This is the story of a high school teenager who has battelled and overcome the stresses of being smart enough. She is a product of a broken home with not much support from her mother she puts a lot of her focus into her education so she can use it as a means to get out. However, this concept becomes her obsession and eventually she begins to make bad choices for the sake of the grade. She stops eating and taking care of her body until her body begins to shut down. The one thing she never forgot was her first-grade teacher that taught her the word “intelligence.” She held on to that all through her years in school and it was this teacher, Miss Keller that randomly sees her at the library, holds her, talks to her, and gets her the help that she needs. This is a story about a young person who uses drugs and deprives themselves of a healthy life because they have no coping skills with how to deal with life and the things that are coming at them. In this day and age teen suicide is at an all-time high and this story hits on one of the more ignored topics: anxiety and the idea of educational perfection. *This can be performed by a male or female student. It is permissible to change pronouns as needed.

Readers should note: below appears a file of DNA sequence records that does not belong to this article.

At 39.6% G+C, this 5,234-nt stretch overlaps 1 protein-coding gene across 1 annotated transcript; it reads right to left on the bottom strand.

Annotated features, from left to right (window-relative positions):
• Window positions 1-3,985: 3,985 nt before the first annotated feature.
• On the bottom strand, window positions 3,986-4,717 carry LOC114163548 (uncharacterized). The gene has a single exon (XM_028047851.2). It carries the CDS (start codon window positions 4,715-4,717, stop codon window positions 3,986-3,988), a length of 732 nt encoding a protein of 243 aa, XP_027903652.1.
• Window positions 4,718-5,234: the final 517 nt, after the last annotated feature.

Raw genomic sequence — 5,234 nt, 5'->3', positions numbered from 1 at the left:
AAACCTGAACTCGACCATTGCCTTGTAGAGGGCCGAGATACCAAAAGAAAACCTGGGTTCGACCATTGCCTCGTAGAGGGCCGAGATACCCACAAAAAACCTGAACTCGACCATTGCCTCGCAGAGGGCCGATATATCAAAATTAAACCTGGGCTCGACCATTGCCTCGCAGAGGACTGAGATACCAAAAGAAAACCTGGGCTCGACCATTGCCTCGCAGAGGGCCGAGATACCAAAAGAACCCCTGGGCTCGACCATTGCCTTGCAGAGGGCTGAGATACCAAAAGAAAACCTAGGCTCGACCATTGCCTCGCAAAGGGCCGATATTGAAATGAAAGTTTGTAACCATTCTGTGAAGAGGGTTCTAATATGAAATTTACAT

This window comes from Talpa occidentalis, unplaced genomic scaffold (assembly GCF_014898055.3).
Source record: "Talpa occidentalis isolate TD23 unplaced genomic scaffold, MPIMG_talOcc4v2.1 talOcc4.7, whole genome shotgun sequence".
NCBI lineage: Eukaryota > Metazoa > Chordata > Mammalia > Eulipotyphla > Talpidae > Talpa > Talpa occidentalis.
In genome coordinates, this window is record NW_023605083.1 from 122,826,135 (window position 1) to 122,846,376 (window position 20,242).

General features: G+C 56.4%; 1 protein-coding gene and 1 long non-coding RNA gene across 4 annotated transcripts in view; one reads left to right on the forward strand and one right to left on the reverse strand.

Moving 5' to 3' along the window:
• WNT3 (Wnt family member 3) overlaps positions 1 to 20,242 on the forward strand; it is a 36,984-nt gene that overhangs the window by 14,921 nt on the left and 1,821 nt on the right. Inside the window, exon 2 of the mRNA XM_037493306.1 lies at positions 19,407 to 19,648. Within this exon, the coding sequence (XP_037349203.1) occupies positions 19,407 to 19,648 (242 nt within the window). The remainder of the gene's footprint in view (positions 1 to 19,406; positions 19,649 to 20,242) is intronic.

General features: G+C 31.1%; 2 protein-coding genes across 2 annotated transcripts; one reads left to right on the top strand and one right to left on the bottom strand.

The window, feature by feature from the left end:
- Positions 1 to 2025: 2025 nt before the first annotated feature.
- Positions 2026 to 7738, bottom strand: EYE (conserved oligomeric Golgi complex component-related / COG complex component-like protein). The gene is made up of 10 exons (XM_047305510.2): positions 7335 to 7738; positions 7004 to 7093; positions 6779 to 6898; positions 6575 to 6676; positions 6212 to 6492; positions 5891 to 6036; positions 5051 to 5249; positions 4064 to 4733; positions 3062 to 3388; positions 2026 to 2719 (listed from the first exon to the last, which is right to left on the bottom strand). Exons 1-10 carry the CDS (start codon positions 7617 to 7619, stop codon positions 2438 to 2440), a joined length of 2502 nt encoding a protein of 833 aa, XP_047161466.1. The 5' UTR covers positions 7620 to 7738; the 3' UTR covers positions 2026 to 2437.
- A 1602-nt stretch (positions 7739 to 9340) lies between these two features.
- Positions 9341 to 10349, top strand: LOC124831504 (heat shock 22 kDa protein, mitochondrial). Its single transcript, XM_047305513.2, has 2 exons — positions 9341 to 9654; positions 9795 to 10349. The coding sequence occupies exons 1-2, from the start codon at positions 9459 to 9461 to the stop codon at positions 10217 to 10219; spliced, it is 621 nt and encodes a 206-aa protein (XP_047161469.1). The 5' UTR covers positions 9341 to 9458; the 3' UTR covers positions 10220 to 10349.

• Intelligent. That was the word, that was the word that my first-grade teacher said would be the most important word in the English language for someone like me. “Someone like me,” what does that even mean? Someone who comes from nothing. Someone who has nothing. Or maybe Miss Keller was smart enough to be able to see into the future and she knew, somehow, she just knew. She knew that my mother’s heart was always in the right place, but her mind never was. She knew that unlike my six-year-old counterparts who all wanted to be superheroes that I had a different reality sitting on my shoulders. She knew that I didn’t wear the same clothes to school every week because I was strong in my convictions and wanted to, those few shirts, pants and one pair of shoes was all I had. So many of the students in my class always talked about how they looked up to their parents and how their parents by their heroes. I was never able to say that...honestly say it. I often thought about lying so that they’d stop looking at me like I was a freak, but I didn’t. It’s been a rough go, and here I am in my senior year of high school and my focus is checking the mail twice a day and checking my email every minute that I can spare. Intelligent, I can’t believe I still remember that.




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